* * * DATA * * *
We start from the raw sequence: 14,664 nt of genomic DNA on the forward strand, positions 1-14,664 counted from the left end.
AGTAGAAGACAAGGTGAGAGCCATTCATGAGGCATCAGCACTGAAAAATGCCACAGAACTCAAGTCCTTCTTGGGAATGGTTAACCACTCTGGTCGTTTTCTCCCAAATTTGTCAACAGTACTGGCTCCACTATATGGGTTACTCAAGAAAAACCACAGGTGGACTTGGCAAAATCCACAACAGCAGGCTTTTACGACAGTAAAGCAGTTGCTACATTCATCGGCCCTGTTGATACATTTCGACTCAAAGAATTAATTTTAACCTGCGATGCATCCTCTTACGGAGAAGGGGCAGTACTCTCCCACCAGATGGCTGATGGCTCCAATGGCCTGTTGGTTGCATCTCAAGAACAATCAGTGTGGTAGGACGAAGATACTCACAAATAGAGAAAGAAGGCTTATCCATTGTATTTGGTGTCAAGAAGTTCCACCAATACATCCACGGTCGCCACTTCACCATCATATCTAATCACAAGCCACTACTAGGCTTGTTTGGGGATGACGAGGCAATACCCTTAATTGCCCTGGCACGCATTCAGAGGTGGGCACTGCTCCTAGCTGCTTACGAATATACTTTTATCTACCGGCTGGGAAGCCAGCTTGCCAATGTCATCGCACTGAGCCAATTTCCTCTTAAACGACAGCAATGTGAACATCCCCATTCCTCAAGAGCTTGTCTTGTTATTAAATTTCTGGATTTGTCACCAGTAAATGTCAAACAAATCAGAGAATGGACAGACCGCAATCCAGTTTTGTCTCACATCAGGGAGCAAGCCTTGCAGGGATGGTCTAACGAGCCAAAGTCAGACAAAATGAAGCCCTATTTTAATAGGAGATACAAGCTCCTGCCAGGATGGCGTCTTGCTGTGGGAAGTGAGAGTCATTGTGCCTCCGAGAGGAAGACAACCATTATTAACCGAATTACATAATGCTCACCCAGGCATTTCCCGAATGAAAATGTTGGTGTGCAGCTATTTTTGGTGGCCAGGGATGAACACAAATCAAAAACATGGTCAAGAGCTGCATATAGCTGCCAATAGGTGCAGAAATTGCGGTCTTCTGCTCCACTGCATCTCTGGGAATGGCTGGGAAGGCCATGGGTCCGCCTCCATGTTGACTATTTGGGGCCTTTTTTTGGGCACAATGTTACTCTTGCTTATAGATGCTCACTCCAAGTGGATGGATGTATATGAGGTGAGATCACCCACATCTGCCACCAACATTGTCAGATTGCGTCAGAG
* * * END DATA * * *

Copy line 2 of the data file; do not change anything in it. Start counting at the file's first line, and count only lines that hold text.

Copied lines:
AGTAGAAGACAAGGTGAGAGCCATTCATGAGGCATCAGCACTGAAAAATGCCACAGAACTCAAGTCCTTCTTGGGAATGGTTAACCACTCTGGTCGTTTTCTCCCAAATTTGTCAACAGTACTGGCTCCACTATATGGGTTACTCAAGAAAAACCACAGGTGGACTTGGCAAAATCCACAACAGCAGGCTTTTACGACAGTAAAGCAGTTGCTACATTCATCGGCCCTGTTGATACATTTCGACTCAAAGAATTAATTTTAACCTGCGATGCATCCTCTTACGGAGAAGGGGCAGTACTCTCCCACCAGATGGCTGATGGCTCCAATGGCCTGTTGGTTGCATCTCAAGAACAATCAGTGTGGTAGGACGAAGATACTCACAAATAGAGAAAGAAGGCTTATCCATTGTATTTGGTGTCAAGAAGTTCCACCAATACATCCACGGTCGCCACTTCACCATCATATCTAATCACAAGCCACTACTAGGCTTGTTTGGGGATGACGAGGCAATACCCTTAATTGCCCTGGCACGCATTCAGAGGTGGGCACTGCTCCTAGCTGCTTACGAATATACTTTTATCTACCGGCTGGGAAGCCAGCTTGCCAATGTCATCGCACTGAGCCAATTTCCTCTTAAACGACAGCAATGTGAACATCCCCATTCCTCAAGAGCTTGTCTTGTTATTAAATTTCTGGATTTGTCACCAGTAAATGTCAAACAAATCAGAGAATGGACAGACCGCAATCCAGTTTTGTCTCACATCAGGGAGCAAGCCTTGCAGGGATGGTCTAACGAGCCAAAGTCAGACAAAATGAAGCCCTATTTTAATAGGAGATACAAGCTCCTGCCAGGATGGCGTCTTGCTGTGGGAAGTGAGAGTCATTGTGCCTCCGAGAGGAAGACAACCATTATTAACCGAATTACATAATGCTCACCCAGGCATTTCCCGAATGAAAATGTTGGTGTGCAGCTATTTTTGGTGGCCAGGGATGAACACAAATCAAAAACATGGTCAAGAGCTGCATATAGCTGCCAATAGGTGCAGAAATTGCGGTCTTCTGCTCCACTGCATCTCTGGGAATGGCTGGGAAGGCCATGGGTCCGCCTCCATGTTGACTATTTGGGGCCTTTTTTTGGGCACAATGTTACTCTTGCTTATAGATGCTCACTCCAAGTGGATGGATGTATATGAGGTGAGATCACCCACATCTGCCACCAACATTGTCAGATTGCGTCAGAG